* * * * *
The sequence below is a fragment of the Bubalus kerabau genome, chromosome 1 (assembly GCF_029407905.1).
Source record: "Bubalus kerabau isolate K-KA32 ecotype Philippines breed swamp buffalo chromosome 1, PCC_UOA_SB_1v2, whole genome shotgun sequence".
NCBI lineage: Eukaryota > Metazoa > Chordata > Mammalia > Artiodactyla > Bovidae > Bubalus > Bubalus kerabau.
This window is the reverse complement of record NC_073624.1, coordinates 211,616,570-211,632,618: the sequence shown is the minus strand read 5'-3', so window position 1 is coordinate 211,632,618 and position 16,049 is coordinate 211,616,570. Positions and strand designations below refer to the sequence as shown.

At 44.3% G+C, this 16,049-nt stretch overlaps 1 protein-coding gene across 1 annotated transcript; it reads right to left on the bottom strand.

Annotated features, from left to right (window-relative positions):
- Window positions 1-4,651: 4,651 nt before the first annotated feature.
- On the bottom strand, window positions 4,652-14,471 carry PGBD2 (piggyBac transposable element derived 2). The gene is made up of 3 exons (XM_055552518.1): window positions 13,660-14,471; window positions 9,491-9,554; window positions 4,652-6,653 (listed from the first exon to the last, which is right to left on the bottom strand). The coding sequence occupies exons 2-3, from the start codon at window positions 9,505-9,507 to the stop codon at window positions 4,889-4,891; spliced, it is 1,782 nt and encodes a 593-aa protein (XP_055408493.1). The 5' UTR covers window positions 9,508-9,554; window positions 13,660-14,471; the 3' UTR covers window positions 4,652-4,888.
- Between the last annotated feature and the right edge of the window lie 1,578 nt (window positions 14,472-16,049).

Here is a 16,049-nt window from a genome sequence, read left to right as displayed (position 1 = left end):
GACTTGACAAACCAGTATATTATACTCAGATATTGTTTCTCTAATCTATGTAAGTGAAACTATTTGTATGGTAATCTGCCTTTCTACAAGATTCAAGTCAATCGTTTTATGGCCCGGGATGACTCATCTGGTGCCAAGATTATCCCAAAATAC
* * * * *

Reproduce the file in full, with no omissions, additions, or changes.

The sequence below is a fragment of the Bubalus kerabau genome, chromosome 1 (assembly GCF_029407905.1).
Source record: "Bubalus kerabau isolate K-KA32 ecotype Philippines breed swamp buffalo chromosome 1, PCC_UOA_SB_1v2, whole genome shotgun sequence".
NCBI lineage: Eukaryota > Metazoa > Chordata > Mammalia > Artiodactyla > Bovidae > Bubalus > Bubalus kerabau.
This window is the reverse complement of record NC_073624.1, coordinates 211,616,570-211,632,618: the sequence shown is the minus strand read 5'-3', so window position 1 is coordinate 211,632,618 and position 16,049 is coordinate 211,616,570. Positions and strand designations below refer to the sequence as shown.

At 44.3% G+C, this 16,049-nt stretch overlaps 1 protein-coding gene across 1 annotated transcript; it reads right to left on the bottom strand.

Annotated features, from left to right (window-relative positions):
- Window positions 1-4,651: 4,651 nt before the first annotated feature.
- On the bottom strand, window positions 4,652-14,471 carry PGBD2 (piggyBac transposable element derived 2). The gene is made up of 3 exons (XM_055552518.1): window positions 13,660-14,471; window positions 9,491-9,554; window positions 4,652-6,653 (listed from the first exon to the last, which is right to left on the bottom strand). The coding sequence occupies exons 2-3, from the start codon at window positions 9,505-9,507 to the stop codon at window positions 4,889-4,891; spliced, it is 1,782 nt and encodes a 593-aa protein (XP_055408493.1). The 5' UTR covers window positions 9,508-9,554; window positions 13,660-14,471; the 3' UTR covers window positions 4,652-4,888.
- Between the last annotated feature and the right edge of the window lie 1,578 nt (window positions 14,472-16,049).

Here is a 16,049-nt window from a genome sequence, read left to right as displayed (position 1 = left end):
GACTTGACAAACCAGTATATTATACTCAGATATTGTTTCTCTAATCTATGTAAGTGAAACTATTTGTATGGTAATCTGCCTTTCTACAAGATTCAAGTCAATCGTTTTATGGCCCGGGATGACTCATCTGGTGCCAAGATTATCCCAAAATAC